Then there are some details of implementation that may not be quite so obvious, often depending on particulars. Some may be specific to the language being used. There may be some implementation detail that vary from one compiler to another, these can be difficult to pin sometimes.

Even when working in an High Level Language, you need to take into consideration details of the target architecture for the best possible implementation on the target. Some details of some CPU's may make the choice of what to do vary from other CPU's, even the Memory architecture can make a difference on this kind of choice. The target Operating System can even effect how the implementation effects performance. It is often quite surprising how much of a difference can be made by keeping the target in mind while writing optimal High Level Language code.

General Notes:

There are things that can not be covered by the normal categories of optimization. For example the rules specific to optimizing interpreted BASIC. These exceptional areas are what this section is for.

Getting Down To Assembly:

Ever since the early 1990s many have repeatedly said that no one can beat a 'modern compiler' with hand written assembly. With each generation of 'better optimizing' compiler there are Assembly Language coders that prove that hand written assembly language can still outdo 'modern compilers', by outperforming the compiler for various tasks. The result is useless compilers that are way too big and slow, at compiling, for the small amount of gain on optimization over earlier much simpler compilers. Part of moving forward is learning not to expect the compiler to be perfect, as it never will be, and the compiler needs to not be so out of hand.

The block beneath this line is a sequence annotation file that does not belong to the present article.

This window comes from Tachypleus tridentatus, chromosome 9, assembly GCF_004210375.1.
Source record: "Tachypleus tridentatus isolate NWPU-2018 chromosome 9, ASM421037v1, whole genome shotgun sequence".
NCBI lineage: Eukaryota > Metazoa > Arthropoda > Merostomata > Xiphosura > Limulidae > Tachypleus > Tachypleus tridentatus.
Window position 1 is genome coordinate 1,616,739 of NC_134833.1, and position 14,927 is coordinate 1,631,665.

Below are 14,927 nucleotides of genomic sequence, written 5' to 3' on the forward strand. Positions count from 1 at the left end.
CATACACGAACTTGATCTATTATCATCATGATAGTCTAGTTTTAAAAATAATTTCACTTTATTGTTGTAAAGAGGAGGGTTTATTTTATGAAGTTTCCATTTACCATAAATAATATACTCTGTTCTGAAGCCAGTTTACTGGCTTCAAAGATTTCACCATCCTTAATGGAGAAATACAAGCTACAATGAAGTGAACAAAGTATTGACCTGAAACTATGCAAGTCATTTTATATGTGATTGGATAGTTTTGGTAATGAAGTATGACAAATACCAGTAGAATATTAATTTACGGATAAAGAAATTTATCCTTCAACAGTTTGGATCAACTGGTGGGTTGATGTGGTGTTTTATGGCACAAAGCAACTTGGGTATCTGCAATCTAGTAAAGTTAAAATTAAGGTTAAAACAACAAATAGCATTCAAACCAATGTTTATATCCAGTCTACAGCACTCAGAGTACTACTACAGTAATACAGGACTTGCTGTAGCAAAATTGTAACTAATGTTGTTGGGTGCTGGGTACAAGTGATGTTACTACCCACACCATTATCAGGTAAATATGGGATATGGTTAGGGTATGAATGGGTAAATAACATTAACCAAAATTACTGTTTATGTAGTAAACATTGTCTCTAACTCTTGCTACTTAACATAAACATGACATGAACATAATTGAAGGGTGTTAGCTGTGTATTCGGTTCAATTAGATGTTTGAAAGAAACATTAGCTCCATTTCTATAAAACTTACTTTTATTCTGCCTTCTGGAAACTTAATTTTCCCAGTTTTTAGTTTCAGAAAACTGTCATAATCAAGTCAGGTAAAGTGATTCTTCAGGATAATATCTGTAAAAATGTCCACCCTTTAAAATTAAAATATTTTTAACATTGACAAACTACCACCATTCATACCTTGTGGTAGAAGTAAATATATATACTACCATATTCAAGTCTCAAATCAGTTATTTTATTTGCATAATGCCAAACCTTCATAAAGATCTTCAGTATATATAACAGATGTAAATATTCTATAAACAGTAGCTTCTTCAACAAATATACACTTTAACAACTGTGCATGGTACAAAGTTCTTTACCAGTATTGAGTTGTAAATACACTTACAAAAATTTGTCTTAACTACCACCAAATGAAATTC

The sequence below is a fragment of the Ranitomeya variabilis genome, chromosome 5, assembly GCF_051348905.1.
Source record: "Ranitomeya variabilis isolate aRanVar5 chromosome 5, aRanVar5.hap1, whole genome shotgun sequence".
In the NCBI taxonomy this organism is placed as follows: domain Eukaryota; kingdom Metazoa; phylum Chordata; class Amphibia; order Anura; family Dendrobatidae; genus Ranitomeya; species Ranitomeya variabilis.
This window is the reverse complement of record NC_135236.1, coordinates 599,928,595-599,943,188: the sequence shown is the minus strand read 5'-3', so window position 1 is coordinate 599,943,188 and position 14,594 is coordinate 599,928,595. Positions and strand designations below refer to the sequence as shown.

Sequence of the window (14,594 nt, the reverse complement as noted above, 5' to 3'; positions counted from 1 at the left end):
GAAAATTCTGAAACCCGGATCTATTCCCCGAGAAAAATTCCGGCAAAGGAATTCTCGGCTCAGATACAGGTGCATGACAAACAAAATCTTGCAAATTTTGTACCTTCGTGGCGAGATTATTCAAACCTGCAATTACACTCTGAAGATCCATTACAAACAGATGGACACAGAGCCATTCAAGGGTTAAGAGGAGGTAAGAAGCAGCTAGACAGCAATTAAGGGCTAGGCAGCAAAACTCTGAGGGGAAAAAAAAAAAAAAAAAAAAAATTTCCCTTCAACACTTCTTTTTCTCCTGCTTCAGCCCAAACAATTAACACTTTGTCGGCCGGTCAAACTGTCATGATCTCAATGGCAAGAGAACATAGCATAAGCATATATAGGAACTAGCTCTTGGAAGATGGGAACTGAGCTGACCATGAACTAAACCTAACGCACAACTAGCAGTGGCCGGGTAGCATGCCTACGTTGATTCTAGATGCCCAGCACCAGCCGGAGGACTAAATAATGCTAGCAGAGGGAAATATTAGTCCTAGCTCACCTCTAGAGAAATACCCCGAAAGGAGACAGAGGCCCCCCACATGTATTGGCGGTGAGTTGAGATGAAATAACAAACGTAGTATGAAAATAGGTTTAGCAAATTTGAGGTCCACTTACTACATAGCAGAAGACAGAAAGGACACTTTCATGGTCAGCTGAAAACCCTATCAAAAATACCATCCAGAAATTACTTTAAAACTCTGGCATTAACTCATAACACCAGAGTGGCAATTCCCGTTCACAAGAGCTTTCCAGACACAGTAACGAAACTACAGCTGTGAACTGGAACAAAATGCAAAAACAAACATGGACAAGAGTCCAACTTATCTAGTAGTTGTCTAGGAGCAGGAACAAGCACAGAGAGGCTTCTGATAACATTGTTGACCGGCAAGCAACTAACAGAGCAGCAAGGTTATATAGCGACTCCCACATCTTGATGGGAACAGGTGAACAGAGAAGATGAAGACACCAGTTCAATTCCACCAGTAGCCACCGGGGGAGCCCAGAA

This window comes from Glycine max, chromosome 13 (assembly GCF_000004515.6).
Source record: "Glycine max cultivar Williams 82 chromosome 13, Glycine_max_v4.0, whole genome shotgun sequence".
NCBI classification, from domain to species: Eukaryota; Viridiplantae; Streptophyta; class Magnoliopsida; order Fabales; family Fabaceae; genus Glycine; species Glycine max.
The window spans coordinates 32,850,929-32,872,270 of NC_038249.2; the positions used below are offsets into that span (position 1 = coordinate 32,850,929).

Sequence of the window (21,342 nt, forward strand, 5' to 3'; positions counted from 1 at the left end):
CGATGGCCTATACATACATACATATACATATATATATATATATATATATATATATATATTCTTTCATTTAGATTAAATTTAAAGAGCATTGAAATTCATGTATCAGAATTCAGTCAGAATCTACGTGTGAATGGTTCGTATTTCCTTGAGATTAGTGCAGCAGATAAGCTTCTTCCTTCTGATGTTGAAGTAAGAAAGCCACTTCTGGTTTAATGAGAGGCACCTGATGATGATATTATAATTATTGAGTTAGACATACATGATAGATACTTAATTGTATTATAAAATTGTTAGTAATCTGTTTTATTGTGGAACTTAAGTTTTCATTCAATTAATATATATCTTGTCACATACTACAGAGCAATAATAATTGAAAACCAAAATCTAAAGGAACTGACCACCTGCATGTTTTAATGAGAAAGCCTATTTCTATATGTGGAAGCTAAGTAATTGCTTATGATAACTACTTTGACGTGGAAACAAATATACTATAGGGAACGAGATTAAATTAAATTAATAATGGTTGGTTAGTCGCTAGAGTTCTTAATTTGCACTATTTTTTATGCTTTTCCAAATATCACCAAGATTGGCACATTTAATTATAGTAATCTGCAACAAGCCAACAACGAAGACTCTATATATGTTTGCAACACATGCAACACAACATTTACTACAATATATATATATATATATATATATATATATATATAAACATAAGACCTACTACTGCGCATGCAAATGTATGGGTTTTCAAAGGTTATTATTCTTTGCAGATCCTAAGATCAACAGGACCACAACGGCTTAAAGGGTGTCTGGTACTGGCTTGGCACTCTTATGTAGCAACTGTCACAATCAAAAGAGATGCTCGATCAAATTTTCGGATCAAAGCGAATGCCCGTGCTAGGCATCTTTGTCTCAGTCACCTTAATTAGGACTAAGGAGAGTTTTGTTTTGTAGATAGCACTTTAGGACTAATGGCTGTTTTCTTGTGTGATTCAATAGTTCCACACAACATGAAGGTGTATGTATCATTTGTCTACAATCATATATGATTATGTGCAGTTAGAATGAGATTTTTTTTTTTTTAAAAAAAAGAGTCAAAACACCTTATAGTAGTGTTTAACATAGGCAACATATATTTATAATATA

When programs are written in assembly language there may be a need to optimize them in assembly. When the compilers output is less optimal than what is required, it may be appropriate to tune the output in Assembly. If writing a peephole optimizer, understanding more optimal assembly is needed. While writing the code generator of a compiler, the means reasonable to create fairly optimal assembly will need to be understood.

There will always be tricks not yet discovered, or other things not yet known, about how to produce the best code in assembly language. For all the tricks not yet thought of, we push forward, experiment with ideas, and always learn a little more as we go. No matter how far we get there will always be more to learn, even if we persist on the same exact version of the same CPU this is still a truth.

For those that have the view of a logical mind, Assembly language programming is very much fun. This is especially true of programming in Assembly Language for the ARM CPU, as well as for the 68K series. Then there is the eternal enjoyment of always learning more and more about how to do better with our code.

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PAGE LAST UPDATED: Dec 13th 2022